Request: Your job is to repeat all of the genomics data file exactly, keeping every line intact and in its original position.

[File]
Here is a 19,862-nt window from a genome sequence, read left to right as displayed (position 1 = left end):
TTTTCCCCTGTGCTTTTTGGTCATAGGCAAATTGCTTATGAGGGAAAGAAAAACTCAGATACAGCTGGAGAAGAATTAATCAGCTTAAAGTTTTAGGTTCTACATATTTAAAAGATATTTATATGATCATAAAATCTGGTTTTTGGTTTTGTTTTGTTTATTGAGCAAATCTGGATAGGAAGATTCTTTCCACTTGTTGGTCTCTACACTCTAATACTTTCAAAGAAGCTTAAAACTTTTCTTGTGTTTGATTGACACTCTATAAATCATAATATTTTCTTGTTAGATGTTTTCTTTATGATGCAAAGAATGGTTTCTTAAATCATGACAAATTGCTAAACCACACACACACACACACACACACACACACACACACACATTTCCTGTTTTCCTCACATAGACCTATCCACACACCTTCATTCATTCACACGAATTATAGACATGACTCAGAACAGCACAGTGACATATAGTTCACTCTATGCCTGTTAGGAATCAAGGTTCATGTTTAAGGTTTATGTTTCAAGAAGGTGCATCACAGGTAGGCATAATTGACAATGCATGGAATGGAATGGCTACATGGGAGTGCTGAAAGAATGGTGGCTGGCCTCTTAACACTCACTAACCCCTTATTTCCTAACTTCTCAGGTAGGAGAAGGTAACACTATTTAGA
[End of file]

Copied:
Here is a 19,862-nt window from a genome sequence, read left to right as displayed (position 1 = left end):
TTTTCCCCTGTGCTTTTTGGTCATAGGCAAATTGCTTATGAGGGAAAGAAAAACTCAGATACAGCTGGAGAAGAATTAATCAGCTTAAAGTTTTAGGTTCTACATATTTAAAAGATATTTATATGATCATAAAATCTGGTTTTTGGTTTTGTTTTGTTTATTGAGCAAATCTGGATAGGAAGATTCTTTCCACTTGTTGGTCTCTACACTCTAATACTTTCAAAGAAGCTTAAAACTTTTCTTGTGTTTGATTGACACTCTATAAATCATAATATTTTCTTGTTAGATGTTTTCTTTATGATGCAAAGAATGGTTTCTTAAATCATGACAAATTGCTAAACCACACACACACACACACACACACACACACACACACACATTTCCTGTTTTCCTCACATAGACCTATCCACACACCTTCATTCATTCACACGAATTATAGACATGACTCAGAACAGCACAGTGACATATAGTTCACTCTATGCCTGTTAGGAATCAAGGTTCATGTTTAAGGTTTATGTTTCAAGAAGGTGCATCACAGGTAGGCATAATTGACAATGCATGGAATGGAATGGCTACATGGGAGTGCTGAAAGAATGGTGGCTGGCCTCTTAACACTCACTAACCCCTTATTTCCTAACTTCTCAGGTAGGAGAAGGTAACACTATTTAGA